Armbar: A ground grappling (newaza) technique in which one judoka applies pressure to an opponent's elbow joint in order to get the opponent to tap out (give up). If the opponent does not tap out, they risk suffering a dislocated elbow. This move is capable of ending a match by ippon. Also known as an armlock.
Ashi-waza: Foot techniques.
Body drop: With an uchi-mata-like entry, the thrower sidesteps in front of the opponent's legs, keeping both legs on the ground and tripping the opponent over an extended leg. Also known as "tai otoshi."
Choke hold: A ground grappling (newaza) technique in which one judoka chokes or strangles the opponent by encircling the neck with an arm, the legs or the lapels. The object is to get the opponent to "tap" (give up) or "nap" (pass out). This move is capable of ending a match by ippon. Also known as a strangle hold.
Dan: A grade of black belt.
Deashi-barai: Foot-sweep technique.
Gatame-waza: Pinning techniques.
Hajime: The referee's command to begin the match.
Hansoku-make: A serious violation of the rules. A judoka that receives this penalty is immediately disqualified, and their opponent automatically wins the match. A competitor can also receive a hansoku-make if they are given four shidos (minor penalties).
Hantei: A call for judgment when the match ends with a tied score.
Harai goshi: This technique is an exact replica of uchi-mata, but the throwing leg goes in front of both opponent's legs instead of in between the legs.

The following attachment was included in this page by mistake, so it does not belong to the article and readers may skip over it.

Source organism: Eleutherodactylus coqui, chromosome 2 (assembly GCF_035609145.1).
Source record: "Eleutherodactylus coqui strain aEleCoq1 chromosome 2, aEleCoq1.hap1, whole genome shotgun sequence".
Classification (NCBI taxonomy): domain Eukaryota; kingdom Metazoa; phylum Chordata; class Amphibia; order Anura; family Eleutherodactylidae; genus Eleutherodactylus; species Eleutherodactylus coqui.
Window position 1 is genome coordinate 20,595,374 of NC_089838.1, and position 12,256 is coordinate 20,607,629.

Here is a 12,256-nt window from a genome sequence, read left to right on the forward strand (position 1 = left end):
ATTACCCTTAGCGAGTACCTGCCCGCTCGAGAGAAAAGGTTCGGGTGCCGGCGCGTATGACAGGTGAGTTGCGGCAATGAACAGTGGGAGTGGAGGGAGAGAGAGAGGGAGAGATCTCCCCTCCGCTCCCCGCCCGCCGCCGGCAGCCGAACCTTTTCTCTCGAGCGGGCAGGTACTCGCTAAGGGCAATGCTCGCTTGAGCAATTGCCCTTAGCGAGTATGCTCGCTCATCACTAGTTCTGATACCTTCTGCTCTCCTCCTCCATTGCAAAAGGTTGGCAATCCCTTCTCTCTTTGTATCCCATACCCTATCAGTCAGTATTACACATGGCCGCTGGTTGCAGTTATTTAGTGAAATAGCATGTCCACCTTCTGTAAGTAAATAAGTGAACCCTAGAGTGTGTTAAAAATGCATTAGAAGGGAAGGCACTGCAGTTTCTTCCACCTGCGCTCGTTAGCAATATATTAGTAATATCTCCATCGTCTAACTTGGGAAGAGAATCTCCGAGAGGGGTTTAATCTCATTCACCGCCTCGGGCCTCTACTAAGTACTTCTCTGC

Ippon: A score that ends the match and awards an automatic victory. An athlete can score an ippon in multiple ways: executing a "perfect" throw that puts the opponent on their back with speed and force; pinning the opponent for 20 seconds; forcing their opponent to submit, or incapacitating the opponent, via armlock or choke hold.
Ippon-seoi-nage: From a one-handed sleeve or lapel grip, the thrower traps the opponent's arm/shoulder by bringing his or her arm under the opponent's armpit. At the same time, the thrower turns his or her back to the opponent making contact, then lifts the opponent on his or her back, bending and turning to throw.
Judogi: The judo uniform, which consists of a thick cotton jacket and loose-fitting pants. The jacket is tied together with a belt. In national and international competition, players are required to wear a white or blue judogi. Also known as a gi.
Judoka: A judo competitor.
Kami-shiho-gatame: An upper body pin. The pinner lays parallel to the opponent, holding the opponent with chest-to-chest contact with the head facing the opponent's feet.
Kansetsu-waza: Armlock technique.
Kata-garuma: This technique is equivalent to the "fireman's carry" used in Olympic wrestling, where a judoka is brought across the opponent's shoulders in a takedown.
Katsu: Resuscitation allowed by a doctor or a trainer if a judoka passes out as the result of an ippon.
Kesa-gatame: Similar to a headlock, the pinner holds the opponent's head with one arm while securing the opponent's arm in his or her armpit.
Kiken-gachi: A win by withdrawal during a match.
Ko-soto-gake: The thrower grabs over the opponent's shoulder, then steps behind with the leg and brings the other arm across the opponent's face, taking him or her to the rear.
Ko-uchi-gari: The thrower reaches one leg in between his or her opponent's legs and trips the opponent using the bottom-of-foot-to-ankle technique.
Maitta: "I give up." A judoka will say this to surrender to his opponent as a result of an armbar or choke hold.